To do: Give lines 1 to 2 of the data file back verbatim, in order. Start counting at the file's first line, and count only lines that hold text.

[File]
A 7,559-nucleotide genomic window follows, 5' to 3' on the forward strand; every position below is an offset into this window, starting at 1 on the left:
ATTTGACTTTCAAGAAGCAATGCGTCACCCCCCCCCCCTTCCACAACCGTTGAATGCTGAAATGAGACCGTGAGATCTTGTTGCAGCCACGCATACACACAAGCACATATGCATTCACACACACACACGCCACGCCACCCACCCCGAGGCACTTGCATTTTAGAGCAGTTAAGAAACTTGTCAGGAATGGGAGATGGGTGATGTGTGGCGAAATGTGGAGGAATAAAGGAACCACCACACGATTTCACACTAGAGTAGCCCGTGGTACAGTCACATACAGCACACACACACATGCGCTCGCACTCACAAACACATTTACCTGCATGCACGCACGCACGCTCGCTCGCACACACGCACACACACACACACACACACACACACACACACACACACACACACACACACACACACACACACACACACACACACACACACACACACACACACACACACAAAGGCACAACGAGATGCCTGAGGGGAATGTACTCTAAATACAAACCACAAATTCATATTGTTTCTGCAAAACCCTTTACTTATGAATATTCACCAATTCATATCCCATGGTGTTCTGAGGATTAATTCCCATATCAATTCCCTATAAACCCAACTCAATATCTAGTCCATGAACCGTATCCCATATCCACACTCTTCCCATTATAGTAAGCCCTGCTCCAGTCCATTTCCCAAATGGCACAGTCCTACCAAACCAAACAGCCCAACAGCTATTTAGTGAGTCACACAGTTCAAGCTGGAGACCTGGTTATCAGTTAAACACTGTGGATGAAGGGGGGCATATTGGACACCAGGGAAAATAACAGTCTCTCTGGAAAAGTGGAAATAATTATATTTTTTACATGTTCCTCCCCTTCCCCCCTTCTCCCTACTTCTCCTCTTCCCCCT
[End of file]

A 7,559-nucleotide genomic window follows, 5' to 3' on the forward strand; every position below is an offset into this window, starting at 1 on the left:
ATTTGACTTTCAAGAAGCAATGCGTCACCCCCCCCCCCTTCCACAACCGTTGAATGCTGAAATGAGACCGTGAGATCTTGTTGCAGCCACGCATACACACAAGCACATATGCATTCACACACACACACGCCACGCCACCCACCCCGAGGCACTTGCATTTTAGAGCAGTTAAGAAACTTGTCAGGAATGGGAGATGGGTGATGTGTGGCGAAATGTGGAGGAATAAAGGAACCACCACACGATTTCACACTAGAGTAGCCCGTGGTACAGTCACATACAGCACACACACACATGCGCTCGCACTCACAAACACATTTACCTGCATGCACGCACGCACGCTCGCTCGCACACACGCACACACACACACACACACACACACACACACACACACACACACACACACACACACACACACACACACACACACACACACACACACACACACACACACACAAAGGCACAACGAGATGCCTGAGGGGAATGTACTCTAAATACAAACCACAAATTCATATTGTTTCTGCAAAACCCTTTACTTATGAATATTCACCAATTCATATCCCATGGTGTTCTGAGGATTAATTCCCATATCAATTCCCTATAAACCCAACTCAATATCTAGTCCATGAACCGTATCCCATATCCACACTCTTCCCATTATAGTAAGCCCTGCTCCAGTCCATTTCCCAAATGGCACAGTCCTACCAAACCAAACAGCCCAACAGCTATTTAGTGAGTCACACAGTTCAAGCTGGAGACCTGGTTATCAGTTAAACACTGTGGATGAAGGGGGGCATATTGGACACCAGGGAAAATAACAGTCTCTCTGGAAAAGTGGAAATAATTATATTTTTTACATGTTCCTCCCCTTCCCCCCTTCTCCCTACTTCTCCTCTTCCCCCT